through a spiral action valve while leaving low
flows untouched. Vortex valves have been used to
Source: WEF, 1989.

      FIGURE 1 TYPICAL ELASTOMERIC
                CHECK VALVE

divert flows to CSO treatment facilities, control
flow  out of storage facilities,  and replace failed
mechanical regulators (U.S. EPA, 1993). Since the
flow through the vortex value is constant during
storm  events,  it  serves  to  dam  high  flows.
Obstructions to flow such as trash and debris pass
through the vortex, reducing  maintenance costs
over traditional valves.

Inflatable  dams are popular  control measures
whereby a rubberized fabric device is inflated and
deflated to control flows and maximize storage in
designated points in the combined sewer system.
Inflatable dams are usually activated by automatic
sensors that measure flow levels at specified points
in the system. Generally, very little maintenance is
required for inflatable  dams.  The air or water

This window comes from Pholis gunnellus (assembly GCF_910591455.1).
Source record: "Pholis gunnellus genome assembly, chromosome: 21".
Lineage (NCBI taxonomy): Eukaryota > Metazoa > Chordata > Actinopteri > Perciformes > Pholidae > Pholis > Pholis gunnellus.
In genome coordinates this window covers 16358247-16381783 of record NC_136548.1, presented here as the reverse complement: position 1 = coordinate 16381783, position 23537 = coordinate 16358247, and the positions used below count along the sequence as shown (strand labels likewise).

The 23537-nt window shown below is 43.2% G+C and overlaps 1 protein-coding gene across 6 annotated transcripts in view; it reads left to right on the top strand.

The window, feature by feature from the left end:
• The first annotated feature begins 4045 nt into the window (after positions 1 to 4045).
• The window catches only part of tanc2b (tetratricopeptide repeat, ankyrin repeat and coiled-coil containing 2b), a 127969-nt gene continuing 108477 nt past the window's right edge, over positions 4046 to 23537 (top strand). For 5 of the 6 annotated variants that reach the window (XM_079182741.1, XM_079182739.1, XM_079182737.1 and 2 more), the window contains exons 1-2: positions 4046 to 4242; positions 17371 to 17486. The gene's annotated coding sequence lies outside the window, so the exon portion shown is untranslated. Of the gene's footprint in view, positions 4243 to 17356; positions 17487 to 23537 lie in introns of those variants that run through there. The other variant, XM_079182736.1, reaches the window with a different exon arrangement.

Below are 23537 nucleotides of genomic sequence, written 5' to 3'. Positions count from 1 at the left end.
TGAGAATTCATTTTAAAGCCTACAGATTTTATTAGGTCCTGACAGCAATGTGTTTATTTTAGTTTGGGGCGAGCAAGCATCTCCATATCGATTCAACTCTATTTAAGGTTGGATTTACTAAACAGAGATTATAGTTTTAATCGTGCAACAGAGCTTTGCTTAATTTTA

supply used to inflate the dam, however, should be
inspected  regularly.   A typical  inflatable  dam
appears in Figure 2.

Many other mechanical regulators are designed to
operate under the control of gravity. These devices
are  semiautomatic  and  mechanically variable,
depending on flow.  Because  these systems are
activated by float mechanisms or pressure plates,
they require little maintenance, and they eliminate
the need for power sources.

As conditions change with system demands  over
time, regulator  adjustment  ensures an  optimal
routing  of flows in the  combined sewer  system.
Regulators  in areas of  growth may need to  be

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      Underground
      Equipment
      Vault
                                       River
                       To Interceptor
Source: WEF, 1989.

    FIGURE 2 TYPICAL INFLATABLE DAM
adjusted  to allow additional flows  beyond  the